“I want us to take a moment and think about how important this is to us,” said Ryant Taylor, a senior studying English and coordinator for the Student Union.Yesterday, Taylor published a column in The Post about the demonstration and the importance of raising awareness about Guaranteed Tuition.
“After the crowd dispersed and the media left, more than a dozen cops surrounded a small group of OU Student Union members and issued charges,” the Student Union’s Facebook status said.
“I don’t view my debt as legitimate,” said sophomore student Ryan Powers, who was the first person to speak. “In order to live in this society, you have to have debt.”
He related his tale of student debt to the crowd by recalling how it was instilled in him that going to college would help him to live a more comfortable life in the future.
According to Powers, the university is “making it harder to go to and finish college” and “being complacent in debt” by raising the tuition.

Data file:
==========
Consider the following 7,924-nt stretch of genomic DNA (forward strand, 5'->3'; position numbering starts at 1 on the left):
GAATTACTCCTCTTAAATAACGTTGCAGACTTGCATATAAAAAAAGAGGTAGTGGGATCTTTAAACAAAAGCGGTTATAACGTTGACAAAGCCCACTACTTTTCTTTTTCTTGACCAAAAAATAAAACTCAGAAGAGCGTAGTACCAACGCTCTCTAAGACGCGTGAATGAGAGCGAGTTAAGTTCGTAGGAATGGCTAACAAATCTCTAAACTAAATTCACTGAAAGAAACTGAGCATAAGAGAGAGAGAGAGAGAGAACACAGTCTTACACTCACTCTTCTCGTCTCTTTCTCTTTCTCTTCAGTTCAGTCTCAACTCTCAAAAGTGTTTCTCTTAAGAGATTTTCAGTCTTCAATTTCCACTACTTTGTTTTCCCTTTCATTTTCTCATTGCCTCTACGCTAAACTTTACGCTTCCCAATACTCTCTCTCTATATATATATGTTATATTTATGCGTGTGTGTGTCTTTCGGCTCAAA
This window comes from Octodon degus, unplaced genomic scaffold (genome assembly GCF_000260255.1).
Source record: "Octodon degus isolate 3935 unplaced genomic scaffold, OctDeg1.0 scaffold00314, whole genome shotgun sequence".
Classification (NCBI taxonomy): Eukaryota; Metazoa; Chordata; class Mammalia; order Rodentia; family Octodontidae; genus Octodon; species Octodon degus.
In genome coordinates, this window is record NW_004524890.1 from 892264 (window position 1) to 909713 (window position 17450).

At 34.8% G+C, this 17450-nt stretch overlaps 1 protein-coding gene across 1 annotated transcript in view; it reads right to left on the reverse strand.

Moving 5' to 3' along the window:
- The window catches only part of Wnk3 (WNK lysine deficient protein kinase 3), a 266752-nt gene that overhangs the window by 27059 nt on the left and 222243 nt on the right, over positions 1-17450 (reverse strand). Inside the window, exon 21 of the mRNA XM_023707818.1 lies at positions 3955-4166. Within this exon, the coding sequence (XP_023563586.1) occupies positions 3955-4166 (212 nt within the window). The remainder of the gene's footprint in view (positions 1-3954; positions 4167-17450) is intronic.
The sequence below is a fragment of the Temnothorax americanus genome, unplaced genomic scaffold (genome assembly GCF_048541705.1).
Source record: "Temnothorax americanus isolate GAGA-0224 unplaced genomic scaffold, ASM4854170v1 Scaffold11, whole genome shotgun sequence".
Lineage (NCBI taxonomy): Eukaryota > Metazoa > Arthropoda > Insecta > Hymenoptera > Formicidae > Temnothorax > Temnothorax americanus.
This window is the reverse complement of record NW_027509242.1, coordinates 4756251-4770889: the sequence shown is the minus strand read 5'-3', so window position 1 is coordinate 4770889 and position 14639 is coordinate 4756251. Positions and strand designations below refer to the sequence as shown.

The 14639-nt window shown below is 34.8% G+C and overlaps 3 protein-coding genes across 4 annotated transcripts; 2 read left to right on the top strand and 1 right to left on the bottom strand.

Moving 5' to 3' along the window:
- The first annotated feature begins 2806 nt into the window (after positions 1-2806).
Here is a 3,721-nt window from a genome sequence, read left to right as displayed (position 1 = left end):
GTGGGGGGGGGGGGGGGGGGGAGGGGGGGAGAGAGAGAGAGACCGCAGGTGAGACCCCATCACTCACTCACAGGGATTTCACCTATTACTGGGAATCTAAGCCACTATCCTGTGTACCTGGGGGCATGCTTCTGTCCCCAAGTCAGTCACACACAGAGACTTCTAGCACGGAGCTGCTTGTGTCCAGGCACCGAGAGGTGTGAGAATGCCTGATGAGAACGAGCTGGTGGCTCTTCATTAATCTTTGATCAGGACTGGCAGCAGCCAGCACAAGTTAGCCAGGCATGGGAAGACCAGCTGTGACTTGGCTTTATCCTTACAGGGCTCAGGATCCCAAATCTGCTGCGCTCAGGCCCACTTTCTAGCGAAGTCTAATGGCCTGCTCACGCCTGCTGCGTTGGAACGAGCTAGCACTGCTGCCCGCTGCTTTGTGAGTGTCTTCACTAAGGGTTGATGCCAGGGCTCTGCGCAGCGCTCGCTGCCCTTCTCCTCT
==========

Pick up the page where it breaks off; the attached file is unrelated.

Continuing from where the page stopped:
The next speaker was Megan Popke, a sophomore studying pre-nursing. Popke spoke of how she too was also encouraged to go to college in order to have a better life.
“My dad, since I was knee-high, always told me to go to college and to get an education,” Popke said. She said that her family was already in debt after her mother died of cancer prior to Popke attending college and that in order to pay tuition, Popke had to work two jobs.
“We shouldn’t have to bust our asses to pay for college,” Popke said. In her speech, Popke also said that she had to change her major twice, because she wouldn’t have been able to pay back her debt once she graduated.
“I won’t be able to come back if tuition rises,” Popke said.
Michael Outrich, a junior studying geographical information sciences, told his story of student debt as a foster care student. Already over $50,000 in debt, Outrich has struggled financially during his time at OU. Without a place to go, Outrich usually stays in OU’s residential housing. Because of financial issues, Outrich was forced to take a semester leave, during which he was homeless for a time.